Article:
FTC-Skechers:

What your ads say and what the science supports: If the shoe doesn’t fit

By Lesley Fair
May 17, 2012 – 11:54am
According to the FTC, Skechers ® made false and deceptive claims about the benefits of Shape-ups ® and other Skechers ® brands. If you’re in the fitness or health business, the $40 million settlement should grab your attention. But the underlying principles apply to all advertisers. If you’re looking to get a leg up on substantiation, here are some footnotes to take from the case.

Proving ground. To support their representations, advertisers must have at least the level of proof they claim expressly or by implication to have. For example, Skechers’ ads referred to a “clinical trial,” “clinical case studies,” and “four clinical studies in the US and Japan.” Furthermore, using statistics to the second decimal place, Skechers’ ads touted pounds and percentages of fat that people lost by wearing Shape-ups, compared to other shoes. But even if your ads don’t cite specific studies, under FTC law you still need a reasonable basis for all express and implied claims conveyed to consumers. Where can you go for more information? One resource is the FTC’s Dietary Supplements: An Advertising Guide for Industry. Don’t let the title fool you. Even if supplements aren’t your line, it’s a useful resource for evaluating ad claims. If it helps, just think of it as An Advertising Guide for [Insert Your Company Name Here].

By the numbers. As the Dietary Supplement Guide explains, there’s no one-size-fits-all test protocol. But the methods you use have to be sound — and some basic standards have gained universal acceptance. For example, rocket scientists and English majors alike can agree on the importance of gathering data accurately. If the underlying numbers aren’t tallied with care, chances are the results won’t be reliable. According to the FTC’s complaint against Skechers, in one study, some participants wearing Shape-ups actually gained weight or had an increase in body fat, but the study falsely reported that they’d lost weight. Other subjects who were in the control group and lost weight were falsely attributed to the Shape-ups group. The FTC also raised concerns that data was missing or not collected for other participants. The message for marketers? As the Dietary Supplement Guide puts it, “Where the claim is one that would require scientific support, the research should be conducted in a competent and reliable manner to yield meaningful results.”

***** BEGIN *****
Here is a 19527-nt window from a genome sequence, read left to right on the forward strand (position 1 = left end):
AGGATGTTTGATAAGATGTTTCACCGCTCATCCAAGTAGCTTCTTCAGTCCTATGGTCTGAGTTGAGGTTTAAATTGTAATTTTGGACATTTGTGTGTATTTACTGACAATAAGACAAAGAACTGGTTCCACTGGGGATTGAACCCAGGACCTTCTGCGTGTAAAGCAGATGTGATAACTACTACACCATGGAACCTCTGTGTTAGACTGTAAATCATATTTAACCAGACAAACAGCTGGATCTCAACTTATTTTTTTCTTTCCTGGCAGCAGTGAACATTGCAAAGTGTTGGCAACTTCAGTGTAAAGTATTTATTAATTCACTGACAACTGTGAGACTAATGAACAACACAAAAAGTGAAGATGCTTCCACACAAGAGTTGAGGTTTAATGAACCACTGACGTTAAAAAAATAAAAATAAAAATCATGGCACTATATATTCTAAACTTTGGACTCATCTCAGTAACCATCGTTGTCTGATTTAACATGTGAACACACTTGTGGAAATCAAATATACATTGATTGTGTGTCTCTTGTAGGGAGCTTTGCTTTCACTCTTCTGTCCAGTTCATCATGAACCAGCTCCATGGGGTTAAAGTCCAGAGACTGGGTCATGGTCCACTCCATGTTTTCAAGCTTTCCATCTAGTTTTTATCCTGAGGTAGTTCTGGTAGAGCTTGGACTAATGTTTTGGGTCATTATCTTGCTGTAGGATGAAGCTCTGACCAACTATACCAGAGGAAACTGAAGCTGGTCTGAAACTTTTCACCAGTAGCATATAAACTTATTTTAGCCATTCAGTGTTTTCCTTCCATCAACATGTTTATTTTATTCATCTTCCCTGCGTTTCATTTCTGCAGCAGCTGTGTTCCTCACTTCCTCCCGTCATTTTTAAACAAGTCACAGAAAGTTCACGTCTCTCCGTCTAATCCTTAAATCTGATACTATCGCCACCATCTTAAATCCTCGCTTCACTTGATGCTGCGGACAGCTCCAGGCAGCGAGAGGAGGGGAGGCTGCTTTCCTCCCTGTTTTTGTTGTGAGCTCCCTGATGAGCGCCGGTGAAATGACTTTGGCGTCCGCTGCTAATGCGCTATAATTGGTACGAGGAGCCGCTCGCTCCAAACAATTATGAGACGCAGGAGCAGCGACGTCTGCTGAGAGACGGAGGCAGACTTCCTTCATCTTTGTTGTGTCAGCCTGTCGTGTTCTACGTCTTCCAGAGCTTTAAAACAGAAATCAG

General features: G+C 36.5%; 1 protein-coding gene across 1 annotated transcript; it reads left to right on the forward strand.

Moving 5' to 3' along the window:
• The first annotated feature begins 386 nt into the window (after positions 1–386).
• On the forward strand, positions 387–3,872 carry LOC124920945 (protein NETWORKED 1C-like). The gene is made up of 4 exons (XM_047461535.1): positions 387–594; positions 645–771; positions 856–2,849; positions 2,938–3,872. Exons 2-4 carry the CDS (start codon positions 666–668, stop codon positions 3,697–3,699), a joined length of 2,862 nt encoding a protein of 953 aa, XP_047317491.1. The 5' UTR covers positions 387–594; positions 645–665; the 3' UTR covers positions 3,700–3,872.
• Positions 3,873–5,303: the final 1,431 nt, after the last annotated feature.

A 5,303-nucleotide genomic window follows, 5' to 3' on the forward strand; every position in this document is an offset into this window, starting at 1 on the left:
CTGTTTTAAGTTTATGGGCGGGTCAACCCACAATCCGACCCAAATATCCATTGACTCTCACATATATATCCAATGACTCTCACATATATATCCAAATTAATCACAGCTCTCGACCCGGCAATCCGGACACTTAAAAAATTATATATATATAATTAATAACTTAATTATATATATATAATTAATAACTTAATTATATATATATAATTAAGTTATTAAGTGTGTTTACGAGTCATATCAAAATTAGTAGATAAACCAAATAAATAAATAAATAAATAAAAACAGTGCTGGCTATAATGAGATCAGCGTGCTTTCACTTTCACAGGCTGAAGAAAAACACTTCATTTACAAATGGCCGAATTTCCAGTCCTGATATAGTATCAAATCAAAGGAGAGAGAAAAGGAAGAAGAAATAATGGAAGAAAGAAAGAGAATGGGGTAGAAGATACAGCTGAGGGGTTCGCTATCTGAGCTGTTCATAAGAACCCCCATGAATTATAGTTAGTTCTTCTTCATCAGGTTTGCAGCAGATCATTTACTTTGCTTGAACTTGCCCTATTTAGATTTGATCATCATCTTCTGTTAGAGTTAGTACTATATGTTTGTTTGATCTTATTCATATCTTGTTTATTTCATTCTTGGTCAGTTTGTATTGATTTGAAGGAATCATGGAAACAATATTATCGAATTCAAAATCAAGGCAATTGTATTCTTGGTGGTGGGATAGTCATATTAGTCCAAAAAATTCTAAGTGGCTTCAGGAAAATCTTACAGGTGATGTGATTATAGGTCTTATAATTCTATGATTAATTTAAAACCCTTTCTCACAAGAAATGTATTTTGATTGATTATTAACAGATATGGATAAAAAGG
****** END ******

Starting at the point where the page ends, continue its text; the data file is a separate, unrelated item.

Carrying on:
Declaration of independence? According to the FTC’s complaint, Skechers’ ads conveyed that chiropractor Dr. Steven Gautreau “endorsed Defendant’s Shape-ups footwear, based upon his independent, objective study of the product.” What people weren’t told was that Skechers had paid Dr. Gautreau to conduct the study and that he was married to a Skechers marketing executive. The FTC alleged that consumers would have found that information material. Thus, Skechers’ failure to adequately disclose those facts was a deceptive practice in violation of Section 5. Is there material information you should be disclosing in your ads? It’s a fact-specific inquiry, of course. But legal standards aside, here’s one rule of thumb: Imagine yourself as the buyer, rather than seller. Would you want to know? Would the information be relevant to your purchase decision? Or for a real gut-check, how would you respond if your competitor failed to disclose similar info in an ad that knocked your product? Read The FTC’s Revised Endorsement Guides, What People are Asking for more on the topic.

Have questions about the Skechers refund program? Visit ftc.gov/skechers.

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